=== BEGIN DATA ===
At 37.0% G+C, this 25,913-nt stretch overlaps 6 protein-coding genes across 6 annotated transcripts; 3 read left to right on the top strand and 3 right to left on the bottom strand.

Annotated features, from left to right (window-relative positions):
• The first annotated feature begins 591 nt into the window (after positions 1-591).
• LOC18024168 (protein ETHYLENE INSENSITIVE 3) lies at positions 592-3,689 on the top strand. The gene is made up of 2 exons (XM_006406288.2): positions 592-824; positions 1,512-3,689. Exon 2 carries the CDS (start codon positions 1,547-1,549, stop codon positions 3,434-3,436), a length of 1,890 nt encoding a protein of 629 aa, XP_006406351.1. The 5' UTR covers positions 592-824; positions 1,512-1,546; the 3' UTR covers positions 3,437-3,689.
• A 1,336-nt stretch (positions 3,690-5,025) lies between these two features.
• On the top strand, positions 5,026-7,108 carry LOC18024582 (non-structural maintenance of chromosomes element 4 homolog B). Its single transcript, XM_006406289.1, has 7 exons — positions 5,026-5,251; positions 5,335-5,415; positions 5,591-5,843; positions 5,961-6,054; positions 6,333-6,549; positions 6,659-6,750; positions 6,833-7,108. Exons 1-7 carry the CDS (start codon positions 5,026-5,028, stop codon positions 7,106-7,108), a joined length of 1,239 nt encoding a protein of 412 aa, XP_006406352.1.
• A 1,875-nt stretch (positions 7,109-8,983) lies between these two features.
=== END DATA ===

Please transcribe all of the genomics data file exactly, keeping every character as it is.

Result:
At 37.0% G+C, this 25,913-nt stretch overlaps 6 protein-coding genes across 6 annotated transcripts; 3 read left to right on the top strand and 3 right to left on the bottom strand.

Annotated features, from left to right (window-relative positions):
• The first annotated feature begins 591 nt into the window (after positions 1-591).
• LOC18024168 (protein ETHYLENE INSENSITIVE 3) lies at positions 592-3,689 on the top strand. The gene is made up of 2 exons (XM_006406288.2): positions 592-824; positions 1,512-3,689. Exon 2 carries the CDS (start codon positions 1,547-1,549, stop codon positions 3,434-3,436), a length of 1,890 nt encoding a protein of 629 aa, XP_006406351.1. The 5' UTR covers positions 592-824; positions 1,512-1,546; the 3' UTR covers positions 3,437-3,689.
• A 1,336-nt stretch (positions 3,690-5,025) lies between these two features.
• On the top strand, positions 5,026-7,108 carry LOC18024582 (non-structural maintenance of chromosomes element 4 homolog B). Its single transcript, XM_006406289.1, has 7 exons — positions 5,026-5,251; positions 5,335-5,415; positions 5,591-5,843; positions 5,961-6,054; positions 6,333-6,549; positions 6,659-6,750; positions 6,833-7,108. Exons 1-7 carry the CDS (start codon positions 5,026-5,028, stop codon positions 7,106-7,108), a joined length of 1,239 nt encoding a protein of 412 aa, XP_006406352.1.
• A 1,875-nt stretch (positions 7,109-8,983) lies between these two features.